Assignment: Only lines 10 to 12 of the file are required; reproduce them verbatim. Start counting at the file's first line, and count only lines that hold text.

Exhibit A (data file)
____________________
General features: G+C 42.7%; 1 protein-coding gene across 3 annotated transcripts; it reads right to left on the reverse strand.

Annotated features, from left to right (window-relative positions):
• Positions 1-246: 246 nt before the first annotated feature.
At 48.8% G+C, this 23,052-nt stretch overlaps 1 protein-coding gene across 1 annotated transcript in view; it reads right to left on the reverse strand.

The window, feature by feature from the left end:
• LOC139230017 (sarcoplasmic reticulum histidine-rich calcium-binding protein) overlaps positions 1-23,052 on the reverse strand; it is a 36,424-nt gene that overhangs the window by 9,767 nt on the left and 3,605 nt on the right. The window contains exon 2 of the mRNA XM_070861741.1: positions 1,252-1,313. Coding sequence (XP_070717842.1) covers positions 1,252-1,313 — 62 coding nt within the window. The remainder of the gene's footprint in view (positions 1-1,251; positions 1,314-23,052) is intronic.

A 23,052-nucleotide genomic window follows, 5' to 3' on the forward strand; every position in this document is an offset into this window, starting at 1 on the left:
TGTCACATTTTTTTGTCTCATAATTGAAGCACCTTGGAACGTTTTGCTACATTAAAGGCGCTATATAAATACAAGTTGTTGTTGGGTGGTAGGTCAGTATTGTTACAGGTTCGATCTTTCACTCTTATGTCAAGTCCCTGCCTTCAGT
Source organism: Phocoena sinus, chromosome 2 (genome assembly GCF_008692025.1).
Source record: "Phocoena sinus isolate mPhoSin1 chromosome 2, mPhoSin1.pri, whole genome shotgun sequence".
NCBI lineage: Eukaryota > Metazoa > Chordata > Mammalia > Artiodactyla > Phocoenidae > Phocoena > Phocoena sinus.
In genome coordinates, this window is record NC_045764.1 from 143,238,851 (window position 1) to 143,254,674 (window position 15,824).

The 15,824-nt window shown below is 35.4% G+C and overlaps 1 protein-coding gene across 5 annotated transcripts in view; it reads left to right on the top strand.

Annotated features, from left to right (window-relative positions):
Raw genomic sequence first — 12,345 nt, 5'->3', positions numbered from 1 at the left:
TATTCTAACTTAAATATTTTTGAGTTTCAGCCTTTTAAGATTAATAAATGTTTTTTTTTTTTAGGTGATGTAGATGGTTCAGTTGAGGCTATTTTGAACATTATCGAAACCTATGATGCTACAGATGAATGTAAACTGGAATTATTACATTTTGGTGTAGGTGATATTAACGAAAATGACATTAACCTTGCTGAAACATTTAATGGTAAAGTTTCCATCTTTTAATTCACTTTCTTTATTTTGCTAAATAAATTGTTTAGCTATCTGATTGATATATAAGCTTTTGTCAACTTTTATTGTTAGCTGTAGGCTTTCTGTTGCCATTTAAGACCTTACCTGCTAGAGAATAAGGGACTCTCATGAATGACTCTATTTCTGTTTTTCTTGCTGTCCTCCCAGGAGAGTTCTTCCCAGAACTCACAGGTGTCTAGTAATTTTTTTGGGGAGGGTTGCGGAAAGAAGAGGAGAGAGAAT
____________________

Source record: "Phocoena sinus isolate mPhoSin1 chromosome 2, mPhoSin1.pri, whole genome shotgun sequence".
NCBI lineage: Eukaryota > Metazoa > Chordata > Mammalia > Artiodactyla > Phocoenidae > Phocoena > Phocoena sinus.
In genome coordinates, this window is record NC_045764.1 from 143,238,851 (window position 1) to 143,254,674 (window position 15,824).